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  1. #1
    mtbr member
    Join Date
    Apr 2004

    Jig dropout axle - Maybe a cheaper alternative

    My new jig setup use a piece of 10mm threaded rod to act as the rear axle. However there is far to much flex in it and it also does not hold the dropouts in sequence, which is a pain and needs lots of checking. Because of this just built a frame where the rear end was out but luckily noticed this after tacking.

    Looking for a new alternative and came across this:

    Jig dropout axle - Maybe a cheaper alternative-screen-shot-2014-01-30-11.49.51.png

    Sun Ringle Axle Kit - Abbah Front 2013 | Chain Reaction Cycles

    Its an axle for a Sun Ringle front hub. It looks perfect for the job if only it was 135mm wide. It has the flats to keep the dropouts in sequence and looks pretty sturdy. Unfortunately it looks like the rear version doesn't have the flats.

    So what are other people using or can you find a rear axle that looks the same as this. I know I can buy Anvil ones but with shipping to the UK it gets really expensive.

  2. #2
    Reputation: TrailMaker's Avatar
    Join Date
    Sep 2007

    Anyone with a mill can make one.
    Attached Thumbnails Attached Thumbnails Jig dropout axle - Maybe a cheaper alternative-mydummyaxlefixture1.jpg  

    Most people ply the Well Trodden Path. A few seek a different way, and leave a Trail behind.
    - John Hajny, a.k.a. TrailMaker

  3. #3
    mtbr member
    Join Date
    Dec 2012
    Anvil (Anvil Bikeworks: Professional tools for the professional bike builder) makes dummy axles to pretty much any length, with heat-induced spring-back already accounted for. Worth a look.

  4. #4
    mtbr member
    Join Date
    Jul 2009
    Alex Meade seems to makes some at a pretty good price Purchase Tools

    Cycles Golem

  5. #5
    The cat's name is jake
    Reputation: BungedUP's Avatar
    Join Date
    Aug 2003

    If you don't have access to a lathe or a milling machine, and costs to ship from the U.S. are high, consider talking to a machine shop, or perhaps even a hobby machinist in your area. I was under the impression (possibly false one) that the UK had a pretty healthy model engineer society, and one of them might enjoy helping you out for some pocket money. It still might be too expensive - I'm not sure what your shipping rates are, or what machining costs are over there.

    Axles with built in indexing D's can be nice in some ways, especially for keeping dropouts in phase. However, they also can have drawbacks. In some cases, the dropouts will rock and pivot NOT concentrically when fitting up the chainstays, and you end up with alignment issues. I fight this on a daily basis at work. The solution here is to use well fitting axles that do not have indexing D's, but rather are just 10.0mm bosses. These keep the dropouts pivoting concentrically with the axle when minor adjustments are made. Some might think this is a bit of a silly, overly persnickety worry, but it can make a real difference to alignment, when you are trying to get the last couple of millimeters of wheel/seatstay/chainstay alignment dialed. Of course, if you don't have a method for indexing the left and right dropouts, then the axles with D's still might be the best solution. Just something for thought.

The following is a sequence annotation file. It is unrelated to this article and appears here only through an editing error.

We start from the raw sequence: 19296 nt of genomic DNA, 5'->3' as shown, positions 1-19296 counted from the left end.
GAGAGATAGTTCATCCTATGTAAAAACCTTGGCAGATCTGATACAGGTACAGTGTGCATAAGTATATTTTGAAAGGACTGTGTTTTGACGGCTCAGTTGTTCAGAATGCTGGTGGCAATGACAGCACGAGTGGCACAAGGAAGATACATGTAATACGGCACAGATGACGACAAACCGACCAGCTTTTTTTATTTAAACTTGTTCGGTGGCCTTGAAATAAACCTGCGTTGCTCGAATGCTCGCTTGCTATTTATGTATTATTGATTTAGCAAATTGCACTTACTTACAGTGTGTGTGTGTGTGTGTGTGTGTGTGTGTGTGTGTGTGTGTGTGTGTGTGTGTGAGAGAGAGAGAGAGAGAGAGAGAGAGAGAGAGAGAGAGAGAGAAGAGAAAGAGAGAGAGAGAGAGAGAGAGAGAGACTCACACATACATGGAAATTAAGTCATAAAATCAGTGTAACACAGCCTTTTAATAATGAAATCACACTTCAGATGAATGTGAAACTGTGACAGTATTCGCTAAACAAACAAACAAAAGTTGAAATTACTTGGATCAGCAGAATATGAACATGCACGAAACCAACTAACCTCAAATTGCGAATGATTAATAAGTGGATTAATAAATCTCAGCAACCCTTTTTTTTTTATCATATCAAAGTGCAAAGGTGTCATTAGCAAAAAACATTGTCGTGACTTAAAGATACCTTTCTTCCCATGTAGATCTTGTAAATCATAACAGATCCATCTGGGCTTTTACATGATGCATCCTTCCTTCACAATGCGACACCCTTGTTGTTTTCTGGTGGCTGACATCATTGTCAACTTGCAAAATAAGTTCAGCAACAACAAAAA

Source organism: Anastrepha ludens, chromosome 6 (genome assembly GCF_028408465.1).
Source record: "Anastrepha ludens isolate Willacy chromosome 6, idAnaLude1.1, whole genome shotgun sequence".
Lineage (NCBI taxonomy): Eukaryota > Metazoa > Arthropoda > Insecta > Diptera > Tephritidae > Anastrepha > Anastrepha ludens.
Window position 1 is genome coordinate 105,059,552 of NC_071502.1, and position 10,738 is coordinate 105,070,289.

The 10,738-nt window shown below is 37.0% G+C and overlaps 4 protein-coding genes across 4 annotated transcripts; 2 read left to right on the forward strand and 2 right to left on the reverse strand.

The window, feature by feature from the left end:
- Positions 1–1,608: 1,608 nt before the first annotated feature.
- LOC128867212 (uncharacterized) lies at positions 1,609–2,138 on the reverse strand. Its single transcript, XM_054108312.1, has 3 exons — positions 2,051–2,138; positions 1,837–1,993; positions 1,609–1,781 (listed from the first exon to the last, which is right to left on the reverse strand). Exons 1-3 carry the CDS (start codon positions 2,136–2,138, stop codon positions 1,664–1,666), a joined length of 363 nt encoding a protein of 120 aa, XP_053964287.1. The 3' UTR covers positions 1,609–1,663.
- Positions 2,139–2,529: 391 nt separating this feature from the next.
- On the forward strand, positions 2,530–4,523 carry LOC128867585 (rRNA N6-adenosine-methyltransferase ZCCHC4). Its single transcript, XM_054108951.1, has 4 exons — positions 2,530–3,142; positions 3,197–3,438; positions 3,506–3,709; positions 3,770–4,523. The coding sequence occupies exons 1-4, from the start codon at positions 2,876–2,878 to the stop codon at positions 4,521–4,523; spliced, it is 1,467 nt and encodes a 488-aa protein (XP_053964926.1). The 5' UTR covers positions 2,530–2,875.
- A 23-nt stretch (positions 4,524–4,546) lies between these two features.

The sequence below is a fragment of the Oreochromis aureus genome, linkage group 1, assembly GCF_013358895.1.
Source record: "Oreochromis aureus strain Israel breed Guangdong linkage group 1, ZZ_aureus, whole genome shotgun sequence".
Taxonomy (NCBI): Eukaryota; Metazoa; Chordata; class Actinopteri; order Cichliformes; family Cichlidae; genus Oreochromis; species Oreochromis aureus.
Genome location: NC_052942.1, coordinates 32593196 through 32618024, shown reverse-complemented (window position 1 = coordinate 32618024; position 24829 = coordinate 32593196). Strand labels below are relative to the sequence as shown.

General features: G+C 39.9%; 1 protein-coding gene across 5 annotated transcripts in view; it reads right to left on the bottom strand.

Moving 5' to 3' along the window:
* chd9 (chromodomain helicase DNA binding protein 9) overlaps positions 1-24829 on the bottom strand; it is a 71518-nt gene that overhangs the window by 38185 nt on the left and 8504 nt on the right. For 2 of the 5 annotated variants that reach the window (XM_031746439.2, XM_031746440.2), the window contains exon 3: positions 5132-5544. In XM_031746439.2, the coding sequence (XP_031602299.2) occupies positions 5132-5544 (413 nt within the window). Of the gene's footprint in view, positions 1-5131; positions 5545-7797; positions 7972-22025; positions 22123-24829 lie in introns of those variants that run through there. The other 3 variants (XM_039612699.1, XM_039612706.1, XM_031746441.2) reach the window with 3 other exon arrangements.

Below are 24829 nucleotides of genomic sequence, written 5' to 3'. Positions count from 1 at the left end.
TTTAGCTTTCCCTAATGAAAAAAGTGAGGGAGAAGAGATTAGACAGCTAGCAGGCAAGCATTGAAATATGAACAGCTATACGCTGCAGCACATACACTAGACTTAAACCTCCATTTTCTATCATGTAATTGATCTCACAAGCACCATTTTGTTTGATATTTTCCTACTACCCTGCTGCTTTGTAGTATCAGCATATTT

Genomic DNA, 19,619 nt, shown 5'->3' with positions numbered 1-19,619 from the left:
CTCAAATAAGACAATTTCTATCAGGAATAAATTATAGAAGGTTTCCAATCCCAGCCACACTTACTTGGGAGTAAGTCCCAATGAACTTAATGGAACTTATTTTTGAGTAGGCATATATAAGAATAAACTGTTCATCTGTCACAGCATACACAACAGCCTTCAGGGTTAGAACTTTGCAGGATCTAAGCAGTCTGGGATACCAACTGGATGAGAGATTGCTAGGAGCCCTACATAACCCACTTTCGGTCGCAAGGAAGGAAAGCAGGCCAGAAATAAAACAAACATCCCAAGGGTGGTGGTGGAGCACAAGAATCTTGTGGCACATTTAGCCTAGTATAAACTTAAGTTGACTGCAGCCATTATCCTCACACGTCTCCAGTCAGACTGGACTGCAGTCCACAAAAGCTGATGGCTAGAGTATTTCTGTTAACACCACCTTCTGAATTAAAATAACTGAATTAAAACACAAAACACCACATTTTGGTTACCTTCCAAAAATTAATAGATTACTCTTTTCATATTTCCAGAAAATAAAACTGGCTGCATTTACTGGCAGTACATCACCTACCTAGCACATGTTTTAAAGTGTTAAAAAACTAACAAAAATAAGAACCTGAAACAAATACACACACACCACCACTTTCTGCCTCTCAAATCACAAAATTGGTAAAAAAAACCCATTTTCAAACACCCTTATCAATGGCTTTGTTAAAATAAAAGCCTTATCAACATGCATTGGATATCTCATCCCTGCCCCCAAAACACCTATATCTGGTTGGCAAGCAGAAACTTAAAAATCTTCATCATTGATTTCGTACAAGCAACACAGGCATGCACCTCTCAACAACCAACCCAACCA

You might be able to use sight lines scribed on a block to help with indexing the dropouts, and then use an axle with round dropout bosses. You might even be able to fabricate the axle, assuming you could find tube stock with an I.D. that would allow slipping in some 10mm tube stock, which could serve as the dropout boss. Again, I'm not sure what standard tube stock sizes are in UK - I'm just trying to brainstorm.

    Edit: You weren't kidding about the postage rates - I just looked up USPS and UPS rates to the UK, and cheapest I saw was ~$45! Wow.

  6. #6
    mtbr member
    Join Date
    Apr 2004
    Hi BungedUP

    Thanks for the info. I used a Sputnik jig a while ago with indexing D's and I can remember the problem you mentioned. Unless the dropouts fit the D's perfectly then you still get movement back and forth. I can get a machine shop to make some axles for me but I was just looking for off the shelf alternatives as the front axle I saw was around 10 as apposed to say 60 if I get one machined. Also I can have it next day as apposed to a few weeks. I have ordered a few axle options as they might be good blanks for the machine shop to start off with. Might save them a chunk of time and therefore money. If not I can always send them back.

    Getting into frame building is quite an expensive setup if you are just doing it for a hobby / bit on the side so like to look to see if there are ways to save a few dollars!!

    However I have also learnt that great tools don't half make life easier and quicker

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